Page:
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Thursday
Jan172013

Are Non-Profits Doomed to Fail in Haiti?

With the 3rd anniversary of Haiti's Earthquake upon us, I asked Kona Shen, Founder and Director of GOALS Haiti, for her perspective.  Kona has a long-standing passion for Haiti and has lived there for the past 3 years. She's seen what has and hasn't worked with the aid that has flowed into the country. This is Kona's second post here and third mention.  Her insights give us pause to think, especially about 'social' enterprises.
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It’s hard to know anything in Haiti. Take the unemployment rate: it may be 52%, it may be 70%, or it may be higher. Like everything in this country, it depends whom you ask, and why.

This lesson is one of the first I learned in Haiti. I began volunteering in Haiti in 2007, and moved to Léogane in 2010 to begin my work with GOALS. The more time I spend here, the less I know. This is especially true following the January 12, 2010 earthquake that killed 230,000-300,000 people.

The earthquake was one the largest natural disasters in modern history. About half of American households donated, and aid poured into Haiti, determined to do good (New York Daily News). This year, the media marked the three-year anniversary with a review of aid efforts. The Independent published, “Haiti: the graveyard of hope,” while TIME published, “Haiti Three Years After the Quake: There’s Good News, Too.” Clearly, there is a wide range of opinion. And if there’s something Haiti has plenty of, it’s opinions.

Parts of Haiti have achieved remarkable progress in their recovery since 2010. In Léogane, where I live, streets are now paved, there are more public wells, and new businesses have opened their doors. The town is starting to look more and more like its pre-earthquake self: poor, but bustling with entrepreneurial activity.

Foreign aid is complicated everywhere, but perhaps especially so in Haiti. Historically, Haiti was fiercely independent. In 1804, a thirteen-year slave rebellion was won and Haiti became the world’s first black republic. In the following decades, Haitians successfully fended off foreign invasions while simultaneously succumbing to a long cycle of internal upheavals.

Today, Haiti is infamous for deep-seated aid dependency and its heavy reliance on remittances from abroad. Throughout Haiti’s history, people have survived slavery, dictators, and disasters. As with everything else, foreign aid has become another opportunity for families to strategize new ways to create better lives for themselves and their children.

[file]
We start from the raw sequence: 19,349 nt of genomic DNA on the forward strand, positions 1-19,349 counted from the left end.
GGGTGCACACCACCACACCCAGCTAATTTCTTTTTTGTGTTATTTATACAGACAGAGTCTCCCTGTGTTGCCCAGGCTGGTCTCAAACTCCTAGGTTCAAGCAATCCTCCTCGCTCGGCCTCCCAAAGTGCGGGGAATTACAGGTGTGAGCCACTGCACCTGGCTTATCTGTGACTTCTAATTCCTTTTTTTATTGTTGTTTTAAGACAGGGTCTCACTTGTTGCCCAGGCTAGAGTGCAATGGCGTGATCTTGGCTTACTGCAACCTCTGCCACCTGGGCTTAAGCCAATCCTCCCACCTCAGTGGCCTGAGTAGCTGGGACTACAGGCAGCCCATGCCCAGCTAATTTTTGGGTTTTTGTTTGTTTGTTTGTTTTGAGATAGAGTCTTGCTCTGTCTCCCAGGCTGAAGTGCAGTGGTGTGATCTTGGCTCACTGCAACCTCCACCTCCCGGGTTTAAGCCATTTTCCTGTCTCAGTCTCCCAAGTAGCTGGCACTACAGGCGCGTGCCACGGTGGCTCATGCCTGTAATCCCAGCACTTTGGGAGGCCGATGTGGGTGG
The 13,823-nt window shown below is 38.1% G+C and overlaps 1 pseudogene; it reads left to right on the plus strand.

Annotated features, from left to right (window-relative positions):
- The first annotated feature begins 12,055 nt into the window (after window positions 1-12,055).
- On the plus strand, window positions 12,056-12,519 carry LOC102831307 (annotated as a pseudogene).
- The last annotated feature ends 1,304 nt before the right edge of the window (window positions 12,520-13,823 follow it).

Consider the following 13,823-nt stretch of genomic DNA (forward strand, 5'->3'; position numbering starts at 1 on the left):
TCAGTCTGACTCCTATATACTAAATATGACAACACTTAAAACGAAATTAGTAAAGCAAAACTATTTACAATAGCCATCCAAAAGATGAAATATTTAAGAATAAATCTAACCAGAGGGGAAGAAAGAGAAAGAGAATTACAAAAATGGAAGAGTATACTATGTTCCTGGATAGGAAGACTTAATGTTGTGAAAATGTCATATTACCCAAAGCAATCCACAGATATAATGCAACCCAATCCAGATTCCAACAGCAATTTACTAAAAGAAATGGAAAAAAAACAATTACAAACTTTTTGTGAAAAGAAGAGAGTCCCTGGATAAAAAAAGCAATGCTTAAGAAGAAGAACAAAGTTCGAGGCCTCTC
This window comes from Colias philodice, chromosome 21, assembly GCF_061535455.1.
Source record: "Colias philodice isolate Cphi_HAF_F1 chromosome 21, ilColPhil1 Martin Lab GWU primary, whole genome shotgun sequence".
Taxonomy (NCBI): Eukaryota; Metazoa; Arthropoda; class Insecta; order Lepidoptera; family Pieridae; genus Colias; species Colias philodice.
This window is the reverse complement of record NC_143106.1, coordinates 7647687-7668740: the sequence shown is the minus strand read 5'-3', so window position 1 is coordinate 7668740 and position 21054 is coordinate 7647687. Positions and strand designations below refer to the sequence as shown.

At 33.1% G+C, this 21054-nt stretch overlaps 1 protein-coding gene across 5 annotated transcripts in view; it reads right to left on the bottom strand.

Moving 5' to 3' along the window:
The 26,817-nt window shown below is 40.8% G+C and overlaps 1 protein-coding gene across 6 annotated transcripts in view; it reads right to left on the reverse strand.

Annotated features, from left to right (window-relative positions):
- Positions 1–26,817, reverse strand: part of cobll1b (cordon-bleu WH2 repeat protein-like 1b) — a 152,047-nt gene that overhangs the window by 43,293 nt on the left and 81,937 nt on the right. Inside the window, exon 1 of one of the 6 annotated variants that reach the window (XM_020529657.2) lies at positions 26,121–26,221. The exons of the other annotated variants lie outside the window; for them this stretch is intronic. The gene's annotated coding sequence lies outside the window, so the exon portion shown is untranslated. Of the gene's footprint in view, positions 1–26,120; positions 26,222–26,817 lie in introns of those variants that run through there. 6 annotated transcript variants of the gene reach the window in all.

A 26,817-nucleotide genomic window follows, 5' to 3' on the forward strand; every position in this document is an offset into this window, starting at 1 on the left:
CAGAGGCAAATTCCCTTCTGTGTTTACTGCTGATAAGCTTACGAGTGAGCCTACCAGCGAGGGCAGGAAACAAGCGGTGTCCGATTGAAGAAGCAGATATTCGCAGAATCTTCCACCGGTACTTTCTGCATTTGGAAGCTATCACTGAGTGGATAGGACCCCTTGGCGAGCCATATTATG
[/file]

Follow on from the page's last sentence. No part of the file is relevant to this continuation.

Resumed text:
Knowing all of this, what role do non-profits have in Haiti?

There are an estimated 3,000 non-governmental organizations (NGOs) working in Haiti. In 2005, only 343 were registered with the government (Schuller). Today, the number is still under 600. Granted, it’s not an easy process to register; GOALS has not yet completed it, and our application is currently being reviewed by the Haitian government. But there is a systematic reluctance for non-profits to recognize a need to play by the rules in Haiti. The wasted funds, the sloppy results, and the lost opportunity to “build back better” – if it ever existed – are closely tied to this disregard.

Compounding the problem is a poor allocation of the resources that do exist. A study published in the Fall 2010 edition of The Journal of Haitian Studies showed that “it is 125 times more likely for someone outside of metropolitan Port-au-Prince to be in need for water, food, medicine, clothing or tents,” but that only 4% of NGOs focused outside of the Port-au-Prince area. Too often, foreign aid becomes oriented around donor’s preferences and opinions, and not real needs on the ground.

A recent article in The Wall Street Journal (“Why Charity Hasn’t Done Much for Haiti”) argues that non-profits disrupt market economics because freely distributed resources reduce pressures on politicians to enact needed reforms. Foreign donors, of course, have their own agendas. Of every $100 of Haiti reconstruction contracts awarded by the American government, $98.40 went back to American companies (National Public Radio).

On the ground, the story is more nuanced. Non-profits that hire locally, buy locally, and build locally are injecting funds from foreign donors to boost local economies. It is a tertiary effect – beyond direct and indirect social impacts – but an important one. These programs not only provide services, but pay salaries and increase local business, too. Ultimately, non-profits can be stakeholders if they deliver results, partner with governments, and stay committed.

There are no easy answers to solve Haiti’s problems. Non-profits do have the information needed, though, to adopt recommended practices to better serve those in need. We must recognize the role of the Haitian government. We must create services based on real needs, not perceived ones, when such information is available. We must support local economies. We must be realistic. Real change is often slow, long-term, and riddled with failures along the way.

Most of all, we must keep an open mind. There is rarely one right answer, and solutions come in many guises. Haiti has taught me many lessons, but this tops the list: the less you’re sure you know, the better.

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